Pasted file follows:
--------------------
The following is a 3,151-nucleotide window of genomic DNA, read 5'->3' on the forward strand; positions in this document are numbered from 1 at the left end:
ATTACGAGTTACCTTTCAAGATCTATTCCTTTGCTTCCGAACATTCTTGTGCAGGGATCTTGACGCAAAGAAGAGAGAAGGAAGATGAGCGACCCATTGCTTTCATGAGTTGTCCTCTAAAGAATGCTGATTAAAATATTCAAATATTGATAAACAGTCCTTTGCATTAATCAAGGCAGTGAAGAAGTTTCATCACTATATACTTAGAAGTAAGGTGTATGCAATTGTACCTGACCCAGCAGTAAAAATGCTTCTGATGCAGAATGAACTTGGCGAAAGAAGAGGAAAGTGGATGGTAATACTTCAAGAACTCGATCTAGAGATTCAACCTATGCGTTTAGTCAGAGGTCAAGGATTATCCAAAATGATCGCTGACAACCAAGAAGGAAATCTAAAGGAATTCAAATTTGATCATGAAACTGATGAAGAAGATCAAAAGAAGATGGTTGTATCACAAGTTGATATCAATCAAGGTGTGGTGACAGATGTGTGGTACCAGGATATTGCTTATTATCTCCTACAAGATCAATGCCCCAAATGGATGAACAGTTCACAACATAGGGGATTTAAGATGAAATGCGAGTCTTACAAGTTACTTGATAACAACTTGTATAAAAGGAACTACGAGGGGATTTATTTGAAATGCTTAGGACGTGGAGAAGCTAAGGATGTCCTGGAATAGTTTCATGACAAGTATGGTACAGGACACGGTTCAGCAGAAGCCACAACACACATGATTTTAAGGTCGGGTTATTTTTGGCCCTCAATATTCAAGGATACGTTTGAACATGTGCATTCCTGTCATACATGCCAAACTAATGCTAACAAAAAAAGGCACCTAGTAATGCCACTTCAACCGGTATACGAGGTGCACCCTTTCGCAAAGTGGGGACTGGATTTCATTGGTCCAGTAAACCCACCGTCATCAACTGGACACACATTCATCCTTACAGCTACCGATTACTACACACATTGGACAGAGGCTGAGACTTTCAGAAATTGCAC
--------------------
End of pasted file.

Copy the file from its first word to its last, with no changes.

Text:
The following is a 3,151-nucleotide window of genomic DNA, read 5'->3' on the forward strand; positions in this document are numbered from 1 at the left end:
ATTACGAGTTACCTTTCAAGATCTATTCCTTTGCTTCCGAACATTCTTGTGCAGGGATCTTGACGCAAAGAAGAGAGAAGGAAGATGAGCGACCCATTGCTTTCATGAGTTGTCCTCTAAAGAATGCTGATTAAAATATTCAAATATTGATAAACAGTCCTTTGCATTAATCAAGGCAGTGAAGAAGTTTCATCACTATATACTTAGAAGTAAGGTGTATGCAATTGTACCTGACCCAGCAGTAAAAATGCTTCTGATGCAGAATGAACTTGGCGAAAGAAGAGGAAAGTGGATGGTAATACTTCAAGAACTCGATCTAGAGATTCAACCTATGCGTTTAGTCAGAGGTCAAGGATTATCCAAAATGATCGCTGACAACCAAGAAGGAAATCTAAAGGAATTCAAATTTGATCATGAAACTGATGAAGAAGATCAAAAGAAGATGGTTGTATCACAAGTTGATATCAATCAAGGTGTGGTGACAGATGTGTGGTACCAGGATATTGCTTATTATCTCCTACAAGATCAATGCCCCAAATGGATGAACAGTTCACAACATAGGGGATTTAAGATGAAATGCGAGTCTTACAAGTTACTTGATAACAACTTGTATAAAAGGAACTACGAGGGGATTTATTTGAAATGCTTAGGACGTGGAGAAGCTAAGGATGTCCTGGAATAGTTTCATGACAAGTATGGTACAGGACACGGTTCAGCAGAAGCCACAACACACATGATTTTAAGGTCGGGTTATTTTTGGCCCTCAATATTCAAGGATACGTTTGAACATGTGCATTCCTGTCATACATGCCAAACTAATGCTAACAAAAAAAGGCACCTAGTAATGCCACTTCAACCGGTATACGAGGTGCACCCTTTCGCAAAGTGGGGACTGGATTTCATTGGTCCAGTAAACCCACCGTCATCAACTGGACACACATTCATCCTTACAGCTACCGATTACTACACACATTGGACAGAGGCTGAGACTTTCAGAAATTGCAC